But unfortunately, my husband doesn’t see it that way.
My husband hates being interrupted. Really abhors it. Loathes it as much as he would if I, while he was speaking, screamed, “What are you rambling about, you assface?”
I have never done that, but I’m positive he would hate it if I did. Call it intuition. Yet he wouldn’t despise it any more than he does being interrupted.
I was born into a loud family. Five kids in my immediate family, five kids on my mom’s side, and six kids on my dad’s. If my troop of cousins and I were to brawl against the Duggars, we’d make them quiver—such an easy win. Our family gatherings were raucous, especially when my mom, her sisters, and their mom got together. They interrupted each other constantly, talked over one another until they were screeching. My sister and our favorite cousin and I just watched and listened, soaking it all in.
When I listen to people speak, I want to understand them fully. That’s a good thing, right? It’s good that I’ve gone above and beyond and have come up with a clarifying question. This is especially true when my husband speaks, because he will reference someone he works with and I have no idea who it is by just the name. So I need to say, “Wait, Matt who?” or, “Is that the guy you hired from Texas?” or, “Is that the guy who wears the same clothes all week?”
This annoys Nick beyond belief. He sighs, refuses to finish speaking, asks why I am so rude, and so on. I just want to know who he’s talking about while he’s talking about them. If I wait to ask, then I’ll have to go back and fill the new information into the memory of the whole conversation. I don’t have time for that. By the time I finish processing the first story, he’ll have moved on to another conversation, prohibiting me from asking follow-up questions now that I know who the freak he was talking about.
The thing is, interrupting wasn’t rude in my family. It was a sign of being interested, of actually caring about what the other person was saying. This completely non-offensive behavior in my family means a total lack of respect in other families, including Nick’s. His family is so different from mine—two kids in his immediate family, two kids on his mom’s side and three on his dad’s. They can have family reunions in one house, while my family reunions require a whole campground.
My husband also notices that I mainly interrupt him, but that’s mostly because I keep a watch over myself when talking to others. I know that others view my interrupting is a bad habit, regardless of my family’s oral history. But it’s not nearly as fun to converse with this watch on my tongue, and I’m not nearly as funny. If I have to swallow a funny interjection while someone talks for three minutes, the moment will have passed. Why must my creative humor be constantly stifled? And then of course, I often don’t understand the narrative because I can’t ask a necessary question.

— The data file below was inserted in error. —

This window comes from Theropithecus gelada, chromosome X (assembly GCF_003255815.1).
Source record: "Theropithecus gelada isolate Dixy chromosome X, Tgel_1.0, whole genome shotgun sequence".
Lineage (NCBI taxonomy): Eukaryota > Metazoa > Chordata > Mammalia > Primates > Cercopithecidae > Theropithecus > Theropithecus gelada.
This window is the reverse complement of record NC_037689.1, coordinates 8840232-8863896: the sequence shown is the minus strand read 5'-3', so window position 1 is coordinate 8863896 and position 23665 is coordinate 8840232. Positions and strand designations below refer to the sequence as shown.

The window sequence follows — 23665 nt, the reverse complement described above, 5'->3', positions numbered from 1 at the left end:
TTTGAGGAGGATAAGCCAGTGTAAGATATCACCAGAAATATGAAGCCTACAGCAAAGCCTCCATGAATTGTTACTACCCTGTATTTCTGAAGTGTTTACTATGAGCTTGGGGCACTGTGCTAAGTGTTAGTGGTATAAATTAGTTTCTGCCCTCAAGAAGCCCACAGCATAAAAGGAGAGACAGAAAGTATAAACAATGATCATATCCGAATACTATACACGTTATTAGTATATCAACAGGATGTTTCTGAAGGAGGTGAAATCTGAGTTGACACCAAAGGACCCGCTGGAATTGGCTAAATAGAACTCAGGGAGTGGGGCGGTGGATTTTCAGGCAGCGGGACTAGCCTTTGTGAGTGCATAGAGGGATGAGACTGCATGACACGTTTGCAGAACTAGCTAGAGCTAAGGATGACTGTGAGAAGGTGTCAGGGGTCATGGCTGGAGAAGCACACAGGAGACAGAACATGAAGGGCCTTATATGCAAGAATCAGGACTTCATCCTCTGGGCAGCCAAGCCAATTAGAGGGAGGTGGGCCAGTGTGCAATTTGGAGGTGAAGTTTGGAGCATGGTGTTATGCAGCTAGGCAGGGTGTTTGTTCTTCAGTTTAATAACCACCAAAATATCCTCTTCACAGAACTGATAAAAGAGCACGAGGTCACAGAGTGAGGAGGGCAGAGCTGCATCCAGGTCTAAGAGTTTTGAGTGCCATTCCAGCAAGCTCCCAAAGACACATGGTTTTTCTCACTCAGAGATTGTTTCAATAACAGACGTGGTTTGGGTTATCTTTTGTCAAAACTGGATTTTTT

I am informal at home with my own family, so of course I interrupt Nick. It’s a sign of love and of being comfortable with him! Does he want me to treat him like a stranger? Apparently. Perhaps, I should inform him that I do not welcome strangers into my bed nor do I prepare their favorite sticky cake for them nor do I rub their sore necks.
Third issue: He gets mad at me for interrupting when I thought he was done speaking. I don’t know about where you come from, but where I come from, if you insist on taking a 30-second breather between sentences, people assume you’re done speaking. Are we going to have to start saying “over and out”? Where do we draw the line? CAN WE JUST ACCEPT MY WAY AS THE NORMAL WAY AND MOVE ON?
Nick and I have four kids of our own now, and they are betraying me daily by following his point of view on this. It is so tragic. We could be my Awesomely Fun Childhood Family Part Two, but instead my children have become unfunny people who don’t think anyone can break in to ask a teeny-weeny question. My 14-year-old sometimes starts telling me a story about kids at school, but she mumbles the beginning or starts talking while I’m reading something, so I miss some of the initial details. Naturally, I ask, “Hold on … who was saying this?” and more often than not, homegirl says, “Ugh, never mind! Why are you interrupting me?”
I mean, this is clearly her fault and she should be glad I am willing to still listen. But whatever! They can just be boring like their father. I’m going to keep interrupting because I am an interesting person and a free spirit.
- The issue between the narrator and her husband is a common power struggle between married couples. What do you think Freud would say about this situation, given that he believed that women choose male partners based on narcissism—seeking in the man the ideal they wanted to possess as a child (when they were longing to be masculine), while men choose women in a dependent way, looking for a substitute mother?
- But Freud is a sick bastard who also said, “Even a marriage is not safe until a wife succeeds in making a child out of her husband as well as acting as a mother to him.” How disgusting is that?
- Do you remember “longing to be masculine” as a child? Because the narrator does not remember doing so.
- Would you be able to accept the narrator’s interrupting as a form of love and shut the hell up about her so-called rudeness, or would you be more like the character Nick, who is unable to move on in life and love because he is hung up on this petty issue?
- Would you rather be friends with the character Sarah, who is actually interested in what you have to say, or the character Nick, who will possibly just pretend to be listening because he actually doesn’t know who you are talking about and would not interrupt to ask a question to save his life?
- Can you just accept the narrator’s way as the normal way and move on?
Sarah Broussard Weaver is an essayist, freelancer, mother, wife, and interrupter living in Portland, Oregon.